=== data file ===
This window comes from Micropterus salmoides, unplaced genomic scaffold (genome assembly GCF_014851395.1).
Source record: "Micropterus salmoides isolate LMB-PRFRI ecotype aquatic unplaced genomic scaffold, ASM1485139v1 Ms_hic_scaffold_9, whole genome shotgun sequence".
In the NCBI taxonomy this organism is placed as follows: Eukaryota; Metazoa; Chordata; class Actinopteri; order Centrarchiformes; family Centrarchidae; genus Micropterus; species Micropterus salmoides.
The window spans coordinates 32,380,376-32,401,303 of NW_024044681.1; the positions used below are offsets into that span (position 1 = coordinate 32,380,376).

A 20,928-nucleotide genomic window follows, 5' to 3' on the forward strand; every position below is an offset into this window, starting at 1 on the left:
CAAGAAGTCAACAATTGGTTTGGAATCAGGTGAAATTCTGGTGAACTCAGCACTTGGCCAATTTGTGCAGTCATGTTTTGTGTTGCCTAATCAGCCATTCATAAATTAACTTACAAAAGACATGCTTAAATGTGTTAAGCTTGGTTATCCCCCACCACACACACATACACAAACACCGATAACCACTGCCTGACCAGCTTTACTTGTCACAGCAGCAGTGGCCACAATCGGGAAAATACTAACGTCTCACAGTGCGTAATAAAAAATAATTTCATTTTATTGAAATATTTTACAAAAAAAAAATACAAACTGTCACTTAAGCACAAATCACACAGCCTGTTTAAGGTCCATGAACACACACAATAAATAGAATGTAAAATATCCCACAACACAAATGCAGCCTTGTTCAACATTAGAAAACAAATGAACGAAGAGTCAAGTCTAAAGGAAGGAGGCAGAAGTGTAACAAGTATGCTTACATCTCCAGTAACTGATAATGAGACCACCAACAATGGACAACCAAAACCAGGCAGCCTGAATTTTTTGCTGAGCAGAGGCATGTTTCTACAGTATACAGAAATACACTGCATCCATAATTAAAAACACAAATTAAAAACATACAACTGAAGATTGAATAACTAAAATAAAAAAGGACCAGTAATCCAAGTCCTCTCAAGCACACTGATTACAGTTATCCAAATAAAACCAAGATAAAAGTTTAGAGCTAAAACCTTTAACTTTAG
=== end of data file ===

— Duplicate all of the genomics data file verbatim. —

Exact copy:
This window comes from Micropterus salmoides, unplaced genomic scaffold (genome assembly GCF_014851395.1).
Source record: "Micropterus salmoides isolate LMB-PRFRI ecotype aquatic unplaced genomic scaffold, ASM1485139v1 Ms_hic_scaffold_9, whole genome shotgun sequence".
In the NCBI taxonomy this organism is placed as follows: Eukaryota; Metazoa; Chordata; class Actinopteri; order Centrarchiformes; family Centrarchidae; genus Micropterus; species Micropterus salmoides.
The window spans coordinates 32,380,376-32,401,303 of NW_024044681.1; the positions used below are offsets into that span (position 1 = coordinate 32,380,376).

A 20,928-nucleotide genomic window follows, 5' to 3' on the forward strand; every position below is an offset into this window, starting at 1 on the left:
CAAGAAGTCAACAATTGGTTTGGAATCAGGTGAAATTCTGGTGAACTCAGCACTTGGCCAATTTGTGCAGTCATGTTTTGTGTTGCCTAATCAGCCATTCATAAATTAACTTACAAAAGACATGCTTAAATGTGTTAAGCTTGGTTATCCCCCACCACACACACATACACAAACACCGATAACCACTGCCTGACCAGCTTTACTTGTCACAGCAGCAGTGGCCACAATCGGGAAAATACTAACGTCTCACAGTGCGTAATAAAAAATAATTTCATTTTATTGAAATATTTTACAAAAAAAAAATACAAACTGTCACTTAAGCACAAATCACACAGCCTGTTTAAGGTCCATGAACACACACAATAAATAGAATGTAAAATATCCCACAACACAAATGCAGCCTTGTTCAACATTAGAAAACAAATGAACGAAGAGTCAAGTCTAAAGGAAGGAGGCAGAAGTGTAACAAGTATGCTTACATCTCCAGTAACTGATAATGAGACCACCAACAATGGACAACCAAAACCAGGCAGCCTGAATTTTTTGCTGAGCAGAGGCATGTTTCTACAGTATACAGAAATACACTGCATCCATAATTAAAAACACAAATTAAAAACATACAACTGAAGATTGAATAACTAAAATAAAAAAGGACCAGTAATCCAAGTCCTCTCAAGCACACTGATTACAGTTATCCAAATAAAACCAAGATAAAAGTTTAGAGCTAAAACCTTTAACTTTAG